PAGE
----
Fite v. Social Security Administration, Commissioner
MEMORANDUM OPINION AND ORDER GRANTING 12 MOTION for Attorney Fees as modified. It is ORDERED that attorney's fees in the amount of $6,375.00 be awarded to Melissa D. Horner as set out herein. Signed by Judge Virginia Emerson Hopkins on 5/10/2016. (Attachments: # 1 Exhibit)(JLC)
2016 May-10 PM 03:20
U.S. DISTRICT COURT
N.D. OF ALABAMA
IN THE UNITED STATES DISTRICT COURT FOR THE
NORTHERN DISTRICT OF ALABAMA
MICHAEL ALLEN FITE,
CAROLYN W. COLVIN,
Acting Commissioner of Social Security,
) Case No. 5:11-CV-4001-VEH
MEMORANDUM OPINION AND ORDER
Melissa D. Horner, attorney for Plaintiff Michael Allen Fite, has moved for an
award of attorney’s fees under 42 U.S.C. § 406(b) in the amount of $10,598.25. The
Commissioner takes no position on the motion, noting only that the court has an
“independent duty to review the reasonableness of the fee.” The court has undertaken its
duty and concludes that the fee is not reasonable. The motion is due to be GRANTED,
although the fee award will be reduced.
Subparagraph 406(b)(1)(A) provides that “[w]henever a court renders a judgment
favorable to a [represented] claimant . . .the court may determine and allow . . . a
reasonable [attorney’s fee], not in excess of 25 percent of the total of the past-due
benefits.” Where the claimant and his attorney have executed a contingent-fee agreement,
the Supreme Court has interpreted subsection 406(b) as requiring district courts to
conduct a two-step analysis. See Gisbrecht v. Barnhart, 535 U.S. 789 (2002). First
comes the simple step of calculating whether the requested award falls “within the 25
percent limit.” Jackson v. Comm’r of Soc. Sec., 601 F.3d 1268, 1271 (11th Cir. 2010).
If so, the agreement is presumptively reasonable. In step two, the court is required to
consider whether “the fee sought is [actually] reasonable for the services rendered,”
Gisbrecht, 535 U.S. at 807, and, if not, the presumption is overcome. Where the
presumption is overcome, the court may award a fee that is reasonable in its judgment.
This standard is skeletal, see id. at 809 (Scalia, J., dissenting), but the Courts of
Appeals have put some meat on Gisbrecht’s bones.1 The lodestar figure, while not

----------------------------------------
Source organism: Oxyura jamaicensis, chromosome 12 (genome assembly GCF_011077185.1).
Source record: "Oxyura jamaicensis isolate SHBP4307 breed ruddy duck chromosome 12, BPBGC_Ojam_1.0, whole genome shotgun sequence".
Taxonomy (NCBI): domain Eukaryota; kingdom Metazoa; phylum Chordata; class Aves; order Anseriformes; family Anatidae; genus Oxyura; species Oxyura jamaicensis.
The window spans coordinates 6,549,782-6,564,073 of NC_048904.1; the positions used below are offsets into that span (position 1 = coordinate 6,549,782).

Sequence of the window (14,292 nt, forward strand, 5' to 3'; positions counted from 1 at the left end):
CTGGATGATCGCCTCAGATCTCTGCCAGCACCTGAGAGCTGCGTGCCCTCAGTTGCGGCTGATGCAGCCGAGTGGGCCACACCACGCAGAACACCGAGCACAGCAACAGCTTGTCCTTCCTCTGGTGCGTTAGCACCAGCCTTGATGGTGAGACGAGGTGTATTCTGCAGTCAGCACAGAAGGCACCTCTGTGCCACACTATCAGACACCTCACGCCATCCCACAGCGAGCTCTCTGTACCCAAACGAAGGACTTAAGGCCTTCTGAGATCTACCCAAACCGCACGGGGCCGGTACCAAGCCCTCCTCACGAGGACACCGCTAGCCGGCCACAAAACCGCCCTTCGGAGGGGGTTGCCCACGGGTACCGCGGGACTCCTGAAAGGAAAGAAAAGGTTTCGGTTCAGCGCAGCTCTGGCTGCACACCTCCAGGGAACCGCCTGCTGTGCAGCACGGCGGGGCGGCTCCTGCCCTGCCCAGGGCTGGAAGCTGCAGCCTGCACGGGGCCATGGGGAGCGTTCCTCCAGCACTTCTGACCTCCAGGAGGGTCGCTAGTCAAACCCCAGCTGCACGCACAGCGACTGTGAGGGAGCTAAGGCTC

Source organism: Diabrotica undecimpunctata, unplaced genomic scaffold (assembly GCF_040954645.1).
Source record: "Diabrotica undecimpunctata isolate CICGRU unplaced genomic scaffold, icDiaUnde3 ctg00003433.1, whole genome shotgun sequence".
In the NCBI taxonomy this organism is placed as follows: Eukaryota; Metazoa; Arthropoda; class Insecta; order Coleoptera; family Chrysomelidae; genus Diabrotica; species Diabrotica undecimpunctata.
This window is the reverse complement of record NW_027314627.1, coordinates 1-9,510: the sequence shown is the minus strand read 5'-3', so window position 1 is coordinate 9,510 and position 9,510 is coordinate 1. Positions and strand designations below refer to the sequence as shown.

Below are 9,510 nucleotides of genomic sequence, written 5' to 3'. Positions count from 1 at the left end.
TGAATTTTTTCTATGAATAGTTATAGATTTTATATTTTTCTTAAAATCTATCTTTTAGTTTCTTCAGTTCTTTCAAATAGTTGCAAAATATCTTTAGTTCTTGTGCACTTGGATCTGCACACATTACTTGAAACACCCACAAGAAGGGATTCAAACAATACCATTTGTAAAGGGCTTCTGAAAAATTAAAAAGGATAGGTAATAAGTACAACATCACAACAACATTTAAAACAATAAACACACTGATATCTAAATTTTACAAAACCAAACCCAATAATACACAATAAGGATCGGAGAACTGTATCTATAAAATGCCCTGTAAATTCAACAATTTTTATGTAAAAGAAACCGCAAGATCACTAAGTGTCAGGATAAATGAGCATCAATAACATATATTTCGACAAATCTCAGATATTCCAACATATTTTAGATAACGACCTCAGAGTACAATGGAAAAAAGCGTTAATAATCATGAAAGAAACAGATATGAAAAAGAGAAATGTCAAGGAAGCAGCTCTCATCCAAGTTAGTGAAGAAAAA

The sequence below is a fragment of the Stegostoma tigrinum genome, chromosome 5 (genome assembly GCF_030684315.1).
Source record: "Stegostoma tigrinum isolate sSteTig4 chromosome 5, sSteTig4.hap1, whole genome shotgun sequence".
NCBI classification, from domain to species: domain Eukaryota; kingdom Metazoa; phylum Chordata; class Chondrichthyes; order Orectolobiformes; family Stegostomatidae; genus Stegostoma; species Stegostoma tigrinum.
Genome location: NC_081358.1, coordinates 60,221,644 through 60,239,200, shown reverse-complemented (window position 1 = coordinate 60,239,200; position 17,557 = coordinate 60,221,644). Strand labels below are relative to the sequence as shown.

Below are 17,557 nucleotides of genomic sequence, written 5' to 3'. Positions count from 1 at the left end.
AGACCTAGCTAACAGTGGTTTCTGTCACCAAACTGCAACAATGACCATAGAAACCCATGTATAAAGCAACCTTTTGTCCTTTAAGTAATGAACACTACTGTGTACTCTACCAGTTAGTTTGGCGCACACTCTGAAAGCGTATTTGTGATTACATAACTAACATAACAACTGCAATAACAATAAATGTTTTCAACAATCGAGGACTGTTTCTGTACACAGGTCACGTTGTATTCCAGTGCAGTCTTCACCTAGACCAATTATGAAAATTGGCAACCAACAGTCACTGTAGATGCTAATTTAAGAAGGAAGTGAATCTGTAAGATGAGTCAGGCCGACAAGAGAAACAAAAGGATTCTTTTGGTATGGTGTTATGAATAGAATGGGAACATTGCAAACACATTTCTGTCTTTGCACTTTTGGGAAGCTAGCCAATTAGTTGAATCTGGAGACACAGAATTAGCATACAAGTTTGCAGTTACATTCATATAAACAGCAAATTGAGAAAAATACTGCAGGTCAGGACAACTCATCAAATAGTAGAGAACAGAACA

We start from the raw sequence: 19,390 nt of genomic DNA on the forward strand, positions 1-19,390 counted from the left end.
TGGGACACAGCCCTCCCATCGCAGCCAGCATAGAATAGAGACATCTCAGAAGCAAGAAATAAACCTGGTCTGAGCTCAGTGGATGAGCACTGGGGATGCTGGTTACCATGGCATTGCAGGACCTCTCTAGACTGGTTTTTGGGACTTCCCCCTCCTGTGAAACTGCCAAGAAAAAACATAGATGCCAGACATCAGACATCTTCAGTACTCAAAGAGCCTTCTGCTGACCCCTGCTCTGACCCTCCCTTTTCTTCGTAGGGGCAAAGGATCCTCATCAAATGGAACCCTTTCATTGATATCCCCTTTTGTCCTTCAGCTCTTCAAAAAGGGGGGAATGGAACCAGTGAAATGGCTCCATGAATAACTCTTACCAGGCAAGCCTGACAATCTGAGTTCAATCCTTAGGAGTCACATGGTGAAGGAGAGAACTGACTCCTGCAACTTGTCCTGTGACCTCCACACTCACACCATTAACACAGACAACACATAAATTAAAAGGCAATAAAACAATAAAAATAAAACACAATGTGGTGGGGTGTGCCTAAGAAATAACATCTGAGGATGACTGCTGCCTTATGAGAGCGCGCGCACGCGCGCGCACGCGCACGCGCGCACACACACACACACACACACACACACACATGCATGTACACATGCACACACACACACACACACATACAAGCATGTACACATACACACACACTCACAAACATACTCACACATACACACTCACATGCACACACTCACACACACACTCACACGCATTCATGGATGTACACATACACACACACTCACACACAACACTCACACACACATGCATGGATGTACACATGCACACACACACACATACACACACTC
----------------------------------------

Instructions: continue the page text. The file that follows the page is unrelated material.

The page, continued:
dispositive, may be compared against the contingent fee award. Id. at 808. “[C]ourts may
reduce the requested fee if the representation has been substandard, if the attorney has
been responsible for delay, or if the benefits are large in comparison to the amount of
time the attorney spent on the case.” Jackson, 601 F.3d at 1271 (citation omitted).
Substandard representation, among other things, includes a complaint “submitted on
boilerplate pleadings,” where “no issues of material fact are present,” and where “no legal
research is apparent.” Rodriquez v. Bowen, 865 F.2d 739, 747 (6th Cir. 1989).
Given the year in which Gisbrecht was decided (2002), it may be more temporally
accurate to say that the Supreme Court stripped the flesh from the standards set forth by the
courts of appeals. Either way, Gisbrecht only really purported to resolve a circuit split over
whether contingency agreements or the lodestar were the appropriate means of determining
attorney’s fees under the Social Security Act.
The reasonable fee reflects an enhancement, compared to the market rate for
similar work, based on the risk of non-payment, because “payment for an attorney in a
social security case is inevitably uncertain.” Wells v. Sullivan, 907 F.2d 367, 370–71
(2d Cir. 1990). On the other hand, the quality of counsel and hours expended are weak
factors for assessing an award’s reasonableness; they “bear little if any relationship to the
results [i.e., award amount] achieved.” Rodriquez, 865 F.2d at 747. But the award must
not be so disproportionate to the work performed that it gives the perception that counsel
has won the Social Security lottery. McGuire v. Sulliv an, 873 F.2d 974, 981 (7th Cir.
1989) (prohibiting a “windfall”); cf. Perdue v. Kenny A. ex rel. Winn, 559 U.S. 542
(2010) (fee shifting statutes do not exist to enrich counsel); BMW of North America,
Inc. v. Gore, 646 So. 2d 619, 631 (Ala. 1994) (Houston, J., concurring specially), rev’d
on other grounds, 517 U.S. 559 (warning of the perception of the right to trial by jury
as “Alabama’s lottery”).
Certain policy considerations should also inform the court’s judgment. Section
406 was enacted “to encourage effective legal representation of claimants by insuring
lawyers that they will receive reasonable fees.” Dawson v. Finch, 425 F.2d 1192, 1195
(5th Cir. 1970).2 Contingent fees, in particular, “provide a critical incentive for able
This is binding authority in the Eleventh Circuit. See Bonner v. City of Prichard, Ala.,
661 F.2d 1206 (11th Cir. 1981) (decisions of the former Fifth Circuit handed down prior to the